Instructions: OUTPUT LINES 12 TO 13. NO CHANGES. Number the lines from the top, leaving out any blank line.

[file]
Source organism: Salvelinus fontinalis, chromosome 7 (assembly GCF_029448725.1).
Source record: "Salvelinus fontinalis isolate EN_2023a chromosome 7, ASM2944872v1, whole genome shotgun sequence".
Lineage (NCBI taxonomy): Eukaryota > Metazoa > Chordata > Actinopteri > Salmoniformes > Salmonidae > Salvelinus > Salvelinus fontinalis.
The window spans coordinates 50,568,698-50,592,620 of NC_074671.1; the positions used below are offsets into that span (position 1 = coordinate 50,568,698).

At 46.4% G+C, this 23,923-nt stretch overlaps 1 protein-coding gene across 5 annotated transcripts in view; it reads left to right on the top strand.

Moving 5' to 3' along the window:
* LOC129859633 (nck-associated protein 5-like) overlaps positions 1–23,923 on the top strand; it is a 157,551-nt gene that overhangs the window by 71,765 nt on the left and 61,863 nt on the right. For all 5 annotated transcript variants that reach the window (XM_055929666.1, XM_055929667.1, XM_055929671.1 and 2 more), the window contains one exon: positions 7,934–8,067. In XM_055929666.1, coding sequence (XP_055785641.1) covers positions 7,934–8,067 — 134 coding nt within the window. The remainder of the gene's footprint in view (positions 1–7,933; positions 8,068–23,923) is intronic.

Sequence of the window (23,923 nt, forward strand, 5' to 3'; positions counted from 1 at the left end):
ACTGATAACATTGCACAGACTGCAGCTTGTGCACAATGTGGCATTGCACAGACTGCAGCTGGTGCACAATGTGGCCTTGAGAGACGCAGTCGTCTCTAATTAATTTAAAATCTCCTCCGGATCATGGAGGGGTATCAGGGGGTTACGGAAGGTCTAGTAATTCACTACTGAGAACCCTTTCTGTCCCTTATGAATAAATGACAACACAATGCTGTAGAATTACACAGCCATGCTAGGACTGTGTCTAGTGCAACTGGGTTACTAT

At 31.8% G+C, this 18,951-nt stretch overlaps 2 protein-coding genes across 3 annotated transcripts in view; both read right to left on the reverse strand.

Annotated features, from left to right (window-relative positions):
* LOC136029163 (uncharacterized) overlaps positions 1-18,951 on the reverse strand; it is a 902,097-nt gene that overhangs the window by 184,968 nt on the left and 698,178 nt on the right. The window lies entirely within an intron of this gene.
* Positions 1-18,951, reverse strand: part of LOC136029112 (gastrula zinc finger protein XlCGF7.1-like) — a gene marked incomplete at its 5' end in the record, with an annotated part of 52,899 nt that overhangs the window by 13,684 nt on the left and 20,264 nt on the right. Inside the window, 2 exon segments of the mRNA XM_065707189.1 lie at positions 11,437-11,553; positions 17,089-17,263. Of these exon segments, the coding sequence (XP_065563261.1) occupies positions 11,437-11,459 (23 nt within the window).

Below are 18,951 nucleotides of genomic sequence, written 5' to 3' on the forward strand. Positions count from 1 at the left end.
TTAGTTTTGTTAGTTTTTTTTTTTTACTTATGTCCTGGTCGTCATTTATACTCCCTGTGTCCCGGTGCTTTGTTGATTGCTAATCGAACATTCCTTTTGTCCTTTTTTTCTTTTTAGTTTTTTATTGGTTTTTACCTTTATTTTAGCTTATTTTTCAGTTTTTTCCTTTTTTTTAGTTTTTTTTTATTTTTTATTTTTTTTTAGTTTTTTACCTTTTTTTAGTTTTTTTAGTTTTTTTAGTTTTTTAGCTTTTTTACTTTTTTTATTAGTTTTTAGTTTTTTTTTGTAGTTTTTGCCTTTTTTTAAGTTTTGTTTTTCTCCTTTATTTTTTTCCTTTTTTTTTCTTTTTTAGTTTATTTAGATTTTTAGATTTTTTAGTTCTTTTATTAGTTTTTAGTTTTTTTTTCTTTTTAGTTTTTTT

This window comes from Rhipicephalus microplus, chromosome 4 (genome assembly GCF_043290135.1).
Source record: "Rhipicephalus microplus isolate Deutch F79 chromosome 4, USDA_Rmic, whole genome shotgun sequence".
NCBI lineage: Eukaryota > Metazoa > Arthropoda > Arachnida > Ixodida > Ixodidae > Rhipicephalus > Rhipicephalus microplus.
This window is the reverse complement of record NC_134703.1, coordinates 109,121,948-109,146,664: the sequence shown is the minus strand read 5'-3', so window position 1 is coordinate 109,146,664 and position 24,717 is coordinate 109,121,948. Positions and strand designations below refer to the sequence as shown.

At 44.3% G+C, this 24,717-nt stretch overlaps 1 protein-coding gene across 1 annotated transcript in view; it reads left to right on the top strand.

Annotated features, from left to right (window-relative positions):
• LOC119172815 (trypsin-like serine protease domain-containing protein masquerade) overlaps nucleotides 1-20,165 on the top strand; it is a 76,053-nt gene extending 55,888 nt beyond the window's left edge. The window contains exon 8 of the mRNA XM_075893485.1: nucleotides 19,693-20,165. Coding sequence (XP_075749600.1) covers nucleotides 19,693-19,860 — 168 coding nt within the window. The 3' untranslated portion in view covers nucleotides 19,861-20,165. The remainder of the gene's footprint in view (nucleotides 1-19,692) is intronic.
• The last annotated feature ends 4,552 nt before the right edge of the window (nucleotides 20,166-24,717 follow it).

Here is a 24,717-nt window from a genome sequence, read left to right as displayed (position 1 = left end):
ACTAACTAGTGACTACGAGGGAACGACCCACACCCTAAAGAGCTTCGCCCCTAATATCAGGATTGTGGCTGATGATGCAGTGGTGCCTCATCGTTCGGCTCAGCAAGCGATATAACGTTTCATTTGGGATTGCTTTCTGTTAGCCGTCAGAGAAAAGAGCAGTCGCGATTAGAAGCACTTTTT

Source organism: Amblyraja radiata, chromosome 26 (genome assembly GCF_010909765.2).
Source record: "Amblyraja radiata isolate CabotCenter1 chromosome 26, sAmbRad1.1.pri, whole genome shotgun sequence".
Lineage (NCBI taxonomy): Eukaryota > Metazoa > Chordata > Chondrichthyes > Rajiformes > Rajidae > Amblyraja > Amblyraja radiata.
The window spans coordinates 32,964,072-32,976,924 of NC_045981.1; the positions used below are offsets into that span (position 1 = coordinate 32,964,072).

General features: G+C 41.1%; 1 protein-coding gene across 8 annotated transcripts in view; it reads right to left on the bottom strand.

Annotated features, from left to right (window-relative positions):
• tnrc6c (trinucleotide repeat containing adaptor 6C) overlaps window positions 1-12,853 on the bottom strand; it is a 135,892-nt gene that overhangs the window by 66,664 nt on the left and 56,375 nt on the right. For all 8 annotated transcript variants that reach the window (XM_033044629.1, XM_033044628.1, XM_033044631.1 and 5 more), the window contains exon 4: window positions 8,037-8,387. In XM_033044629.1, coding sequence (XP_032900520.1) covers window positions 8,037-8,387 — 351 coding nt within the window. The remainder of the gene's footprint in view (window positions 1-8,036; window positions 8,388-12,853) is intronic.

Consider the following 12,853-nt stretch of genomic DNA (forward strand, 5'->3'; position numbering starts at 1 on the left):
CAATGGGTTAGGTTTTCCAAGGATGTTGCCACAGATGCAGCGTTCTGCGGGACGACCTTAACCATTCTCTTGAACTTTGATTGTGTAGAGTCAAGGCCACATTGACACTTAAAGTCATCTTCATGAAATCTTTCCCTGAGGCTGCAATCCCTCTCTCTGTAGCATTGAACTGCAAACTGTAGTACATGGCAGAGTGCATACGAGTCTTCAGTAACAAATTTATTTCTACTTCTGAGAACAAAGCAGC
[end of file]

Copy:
* LOC136029163 (uncharacterized) overlaps positions 1-18,951 on the reverse strand; it is a 902,097-nt gene that overhangs the window by 184,968 nt on the left and 698,178 nt on the right. The window lies entirely within an intron of this gene.
* Positions 1-18,951, reverse strand: part of LOC136029112 (gastrula zinc finger protein XlCGF7.1-like) — a gene marked incomplete at its 5' end in the record, with an annotated part of 52,899 nt that overhangs the window by 13,684 nt on the left and 20,264 nt on the right. Inside the window, 2 exon segments of the mRNA XM_065707189.1 lie at positions 11,437-11,553; positions 17,089-17,263. Of these exon segments, the coding sequence (XP_065563261.1) occupies positions 11,437-11,459 (23 nt within the window).